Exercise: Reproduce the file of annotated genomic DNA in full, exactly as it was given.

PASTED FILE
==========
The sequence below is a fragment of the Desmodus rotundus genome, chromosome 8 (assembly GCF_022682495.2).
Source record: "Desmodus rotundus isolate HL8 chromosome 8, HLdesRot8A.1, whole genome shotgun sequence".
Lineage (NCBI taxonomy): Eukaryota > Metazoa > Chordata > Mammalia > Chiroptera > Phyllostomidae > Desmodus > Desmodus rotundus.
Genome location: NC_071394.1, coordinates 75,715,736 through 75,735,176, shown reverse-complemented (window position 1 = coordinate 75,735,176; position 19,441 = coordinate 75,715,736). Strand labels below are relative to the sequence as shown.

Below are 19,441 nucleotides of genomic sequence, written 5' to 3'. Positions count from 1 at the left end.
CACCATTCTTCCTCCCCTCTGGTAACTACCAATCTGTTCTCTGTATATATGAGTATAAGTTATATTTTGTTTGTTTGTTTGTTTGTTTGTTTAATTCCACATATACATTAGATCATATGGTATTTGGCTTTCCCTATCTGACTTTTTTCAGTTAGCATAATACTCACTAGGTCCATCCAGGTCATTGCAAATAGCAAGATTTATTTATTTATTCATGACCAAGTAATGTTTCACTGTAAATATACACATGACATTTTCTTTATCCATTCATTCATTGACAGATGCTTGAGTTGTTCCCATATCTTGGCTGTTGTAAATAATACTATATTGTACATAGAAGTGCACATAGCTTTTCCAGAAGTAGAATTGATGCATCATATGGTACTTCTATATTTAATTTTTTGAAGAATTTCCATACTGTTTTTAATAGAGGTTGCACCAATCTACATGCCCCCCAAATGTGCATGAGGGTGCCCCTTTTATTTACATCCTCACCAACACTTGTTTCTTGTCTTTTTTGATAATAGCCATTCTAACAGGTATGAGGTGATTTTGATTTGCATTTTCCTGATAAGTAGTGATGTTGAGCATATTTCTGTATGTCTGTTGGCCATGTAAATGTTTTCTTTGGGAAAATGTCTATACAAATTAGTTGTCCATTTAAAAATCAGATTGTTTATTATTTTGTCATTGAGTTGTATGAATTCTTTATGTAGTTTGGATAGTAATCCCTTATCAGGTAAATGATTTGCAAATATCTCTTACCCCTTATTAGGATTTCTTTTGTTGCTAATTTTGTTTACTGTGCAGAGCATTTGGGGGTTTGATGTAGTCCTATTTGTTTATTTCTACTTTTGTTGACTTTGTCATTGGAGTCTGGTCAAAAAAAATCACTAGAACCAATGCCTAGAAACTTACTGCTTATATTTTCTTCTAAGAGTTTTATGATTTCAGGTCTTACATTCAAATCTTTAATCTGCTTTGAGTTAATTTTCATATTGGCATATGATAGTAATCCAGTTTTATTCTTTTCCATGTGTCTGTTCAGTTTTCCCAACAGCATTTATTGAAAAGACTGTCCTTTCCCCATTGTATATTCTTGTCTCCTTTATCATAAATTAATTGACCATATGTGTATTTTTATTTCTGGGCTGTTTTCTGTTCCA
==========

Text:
The sequence below is a fragment of the Desmodus rotundus genome, chromosome 8 (assembly GCF_022682495.2).
Source record: "Desmodus rotundus isolate HL8 chromosome 8, HLdesRot8A.1, whole genome shotgun sequence".
Lineage (NCBI taxonomy): Eukaryota > Metazoa > Chordata > Mammalia > Chiroptera > Phyllostomidae > Desmodus > Desmodus rotundus.
Genome location: NC_071394.1, coordinates 75,715,736 through 75,735,176, shown reverse-complemented (window position 1 = coordinate 75,735,176; position 19,441 = coordinate 75,715,736). Strand labels below are relative to the sequence as shown.

Below are 19,441 nucleotides of genomic sequence, written 5' to 3'. Positions count from 1 at the left end.
CACCATTCTTCCTCCCCTCTGGTAACTACCAATCTGTTCTCTGTATATATGAGTATAAGTTATATTTTGTTTGTTTGTTTGTTTGTTTGTTTAATTCCACATATACATTAGATCATATGGTATTTGGCTTTCCCTATCTGACTTTTTTCAGTTAGCATAATACTCACTAGGTCCATCCAGGTCATTGCAAATAGCAAGATTTATTTATTTATTCATGACCAAGTAATGTTTCACTGTAAATATACACATGACATTTTCTTTATCCATTCATTCATTGACAGATGCTTGAGTTGTTCCCATATCTTGGCTGTTGTAAATAATACTATATTGTACATAGAAGTGCACATAGCTTTTCCAGAAGTAGAATTGATGCATCATATGGTACTTCTATATTTAATTTTTTGAAGAATTTCCATACTGTTTTTAATAGAGGTTGCACCAATCTACATGCCCCCCAAATGTGCATGAGGGTGCCCCTTTTATTTACATCCTCACCAACACTTGTTTCTTGTCTTTTTTGATAATAGCCATTCTAACAGGTATGAGGTGATTTTGATTTGCATTTTCCTGATAAGTAGTGATGTTGAGCATATTTCTGTATGTCTGTTGGCCATGTAAATGTTTTCTTTGGGAAAATGTCTATACAAATTAGTTGTCCATTTAAAAATCAGATTGTTTATTATTTTGTCATTGAGTTGTATGAATTCTTTATGTAGTTTGGATAGTAATCCCTTATCAGGTAAATGATTTGCAAATATCTCTTACCCCTTATTAGGATTTCTTTTGTTGCTAATTTTGTTTACTGTGCAGAGCATTTGGGGGTTTGATGTAGTCCTATTTGTTTATTTCTACTTTTGTTGACTTTGTCATTGGAGTCTGGTCAAAAAAAATCACTAGAACCAATGCCTAGAAACTTACTGCTTATATTTTCTTCTAAGAGTTTTATGATTTCAGGTCTTACATTCAAATCTTTAATCTGCTTTGAGTTAATTTTCATATTGGCATATGATAGTAATCCAGTTTTATTCTTTTCCATGTGTCTGTTCAGTTTTCCCAACAGCATTTATTGAAAAGACTGTCCTTTCCCCATTGTATATTCTTGTCTCCTTTATCATAAATTAATTGACCATATGTGTATTTTTATTTCTGGGCTGTTTTCTGTTCCA